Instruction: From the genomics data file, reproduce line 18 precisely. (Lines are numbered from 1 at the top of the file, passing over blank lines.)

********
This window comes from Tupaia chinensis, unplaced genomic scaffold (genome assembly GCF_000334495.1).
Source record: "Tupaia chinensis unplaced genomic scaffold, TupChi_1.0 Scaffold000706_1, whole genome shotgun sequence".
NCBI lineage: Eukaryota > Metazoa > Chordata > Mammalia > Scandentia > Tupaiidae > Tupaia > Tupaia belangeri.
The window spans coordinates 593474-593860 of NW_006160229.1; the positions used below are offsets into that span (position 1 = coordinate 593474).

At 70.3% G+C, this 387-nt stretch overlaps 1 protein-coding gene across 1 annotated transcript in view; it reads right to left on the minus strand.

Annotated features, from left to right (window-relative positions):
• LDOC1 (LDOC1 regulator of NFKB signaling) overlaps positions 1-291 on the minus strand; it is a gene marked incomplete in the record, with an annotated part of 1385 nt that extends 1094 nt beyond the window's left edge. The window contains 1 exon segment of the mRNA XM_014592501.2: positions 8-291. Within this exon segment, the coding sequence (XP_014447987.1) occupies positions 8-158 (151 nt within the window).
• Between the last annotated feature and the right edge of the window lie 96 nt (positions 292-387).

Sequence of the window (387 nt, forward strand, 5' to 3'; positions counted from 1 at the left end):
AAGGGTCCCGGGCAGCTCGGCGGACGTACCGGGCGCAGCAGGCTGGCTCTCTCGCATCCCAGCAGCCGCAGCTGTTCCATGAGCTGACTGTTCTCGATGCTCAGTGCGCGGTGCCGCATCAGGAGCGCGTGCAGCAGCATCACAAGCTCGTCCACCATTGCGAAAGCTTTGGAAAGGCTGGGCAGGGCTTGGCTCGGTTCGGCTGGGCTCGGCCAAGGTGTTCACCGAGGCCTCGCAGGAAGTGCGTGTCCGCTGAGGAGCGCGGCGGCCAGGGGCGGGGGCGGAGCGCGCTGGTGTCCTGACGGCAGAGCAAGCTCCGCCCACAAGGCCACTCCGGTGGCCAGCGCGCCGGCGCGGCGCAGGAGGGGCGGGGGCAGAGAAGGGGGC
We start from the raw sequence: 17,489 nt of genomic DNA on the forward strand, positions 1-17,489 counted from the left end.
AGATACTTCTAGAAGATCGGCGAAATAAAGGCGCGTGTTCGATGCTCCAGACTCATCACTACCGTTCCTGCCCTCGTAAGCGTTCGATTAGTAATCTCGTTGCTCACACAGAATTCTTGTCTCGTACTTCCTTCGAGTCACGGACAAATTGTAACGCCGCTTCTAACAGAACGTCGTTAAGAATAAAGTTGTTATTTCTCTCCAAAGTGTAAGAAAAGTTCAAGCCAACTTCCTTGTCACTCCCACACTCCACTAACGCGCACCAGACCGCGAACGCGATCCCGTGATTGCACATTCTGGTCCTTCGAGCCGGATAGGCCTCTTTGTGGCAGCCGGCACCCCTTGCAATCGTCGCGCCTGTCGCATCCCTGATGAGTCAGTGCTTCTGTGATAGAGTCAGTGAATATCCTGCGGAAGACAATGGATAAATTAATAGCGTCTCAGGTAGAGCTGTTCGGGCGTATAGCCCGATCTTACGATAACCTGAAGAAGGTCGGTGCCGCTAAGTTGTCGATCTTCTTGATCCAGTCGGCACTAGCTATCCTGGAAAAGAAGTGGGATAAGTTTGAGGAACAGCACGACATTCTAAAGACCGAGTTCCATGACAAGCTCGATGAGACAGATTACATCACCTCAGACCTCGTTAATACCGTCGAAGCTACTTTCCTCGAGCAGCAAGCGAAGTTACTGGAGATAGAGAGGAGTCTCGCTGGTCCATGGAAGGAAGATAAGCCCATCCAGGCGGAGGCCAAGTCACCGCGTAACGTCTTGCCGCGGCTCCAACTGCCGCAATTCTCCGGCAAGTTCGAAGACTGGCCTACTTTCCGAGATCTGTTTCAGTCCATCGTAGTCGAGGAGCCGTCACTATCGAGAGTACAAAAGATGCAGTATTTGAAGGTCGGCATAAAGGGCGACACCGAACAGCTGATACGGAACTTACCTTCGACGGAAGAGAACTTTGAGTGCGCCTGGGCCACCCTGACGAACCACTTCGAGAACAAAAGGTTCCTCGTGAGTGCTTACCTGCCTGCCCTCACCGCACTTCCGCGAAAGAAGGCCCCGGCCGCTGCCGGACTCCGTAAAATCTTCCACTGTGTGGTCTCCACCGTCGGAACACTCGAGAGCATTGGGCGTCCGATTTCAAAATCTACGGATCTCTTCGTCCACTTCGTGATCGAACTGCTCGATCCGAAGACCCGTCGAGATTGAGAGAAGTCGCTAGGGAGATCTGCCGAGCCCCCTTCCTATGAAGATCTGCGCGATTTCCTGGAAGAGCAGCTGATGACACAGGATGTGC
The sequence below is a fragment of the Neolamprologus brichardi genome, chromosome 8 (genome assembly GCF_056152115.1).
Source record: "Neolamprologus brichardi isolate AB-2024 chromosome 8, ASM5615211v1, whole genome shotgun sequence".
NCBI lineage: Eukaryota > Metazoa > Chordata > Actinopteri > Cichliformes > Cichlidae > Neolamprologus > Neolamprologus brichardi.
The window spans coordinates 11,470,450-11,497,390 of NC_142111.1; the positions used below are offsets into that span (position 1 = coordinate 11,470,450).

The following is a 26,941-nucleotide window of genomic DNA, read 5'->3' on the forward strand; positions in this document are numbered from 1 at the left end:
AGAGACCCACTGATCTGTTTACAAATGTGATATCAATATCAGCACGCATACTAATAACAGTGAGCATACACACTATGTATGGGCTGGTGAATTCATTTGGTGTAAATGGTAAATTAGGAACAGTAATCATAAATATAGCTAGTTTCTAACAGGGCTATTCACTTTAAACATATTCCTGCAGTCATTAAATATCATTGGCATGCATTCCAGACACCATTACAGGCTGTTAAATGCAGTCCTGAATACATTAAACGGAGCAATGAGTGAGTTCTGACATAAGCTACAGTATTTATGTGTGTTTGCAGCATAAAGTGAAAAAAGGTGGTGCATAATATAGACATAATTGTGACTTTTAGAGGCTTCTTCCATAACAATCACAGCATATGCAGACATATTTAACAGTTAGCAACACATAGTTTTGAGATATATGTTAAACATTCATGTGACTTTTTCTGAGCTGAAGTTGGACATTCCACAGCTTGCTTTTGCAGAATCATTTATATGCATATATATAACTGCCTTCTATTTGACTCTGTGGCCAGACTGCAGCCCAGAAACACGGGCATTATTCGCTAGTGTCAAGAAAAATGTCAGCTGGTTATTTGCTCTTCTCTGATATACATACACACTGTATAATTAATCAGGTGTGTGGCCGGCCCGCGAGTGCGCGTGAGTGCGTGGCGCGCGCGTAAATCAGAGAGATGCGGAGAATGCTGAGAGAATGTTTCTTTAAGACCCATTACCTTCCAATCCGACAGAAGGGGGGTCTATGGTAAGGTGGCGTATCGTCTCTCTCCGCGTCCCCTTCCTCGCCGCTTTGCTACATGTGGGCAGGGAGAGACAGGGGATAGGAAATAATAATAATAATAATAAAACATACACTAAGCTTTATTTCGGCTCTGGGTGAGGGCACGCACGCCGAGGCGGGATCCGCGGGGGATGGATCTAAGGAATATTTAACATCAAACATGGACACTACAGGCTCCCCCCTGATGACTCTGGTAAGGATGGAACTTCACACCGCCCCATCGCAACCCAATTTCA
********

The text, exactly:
AGAGACCCACTGATCTGTTTACAAATGTGATATCAATATCAGCACGCATACTAATAACAGTGAGCATACACACTATGTATGGGCTGGTGAATTCATTTGGTGTAAATGGTAAATTAGGAACAGTAATCATAAATATAGCTAGTTTCTAACAGGGCTATTCACTTTAAACATATTCCTGCAGTCATTAAATATCATTGGCATGCATTCCAGACACCATTACAGGCTGTTAAATGCAGTCCTGAATACATTAAACGGAGCAATGAGTGAGTTCTGACATAAGCTACAGTATTTATGTGTGTTTGCAGCATAAAGTGAAAAAAGGTGGTGCATAATATAGACATAATTGTGACTTTTAGAGGCTTCTTCCATAACAATCACAGCATATGCAGACATATTTAACAGTTAGCAACACATAGTTTTGAGATATATGTTAAACATTCATGTGACTTTTTCTGAGCTGAAGTTGGACATTCCACAGCTTGCTTTTGCAGAATCATTTATATGCATATATATAACTGCCTTCTATTTGACTCTGTGGCCAGACTGCAGCCCAGAAACACGGGCATTATTCGCTAGTGTCAAGAAAAATGTCAGCTGGTTATTTGCTCTTCTCTGATATACATACACACTGTATAATTAATCAGGTGTGTGGCCGGCCCGCGAGTGCGCGTGAGTGCGTGGCGCGCGCGTAAATCAGAGAGATGCGGAGAATGCTGAGAGAATGTTTCTTTAAGACCCATTACCTTCCAATCCGACAGAAGGGGGGTCTATGGTAAGGTGGCGTATCGTCTCTCTCCGCGTCCCCTTCCTCGCCGCTTTGCTACATGTGGGCAGGGAGAGACAGGGGATAGGAAATAATAATAATAATAATAAAACATACACTAAGCTTTATTTCGGCTCTGGGTGAGGGCACGCACGCCGAGGCGGGATCCGCGGGGGATGGATCTAAGGAATATTTAACATCAAACATGGACACTACAGGCTCCCCCCTGATGACTCTGGTAAGGATGGAACTTCACACCGCCCCATCGCAACCCAATTTCA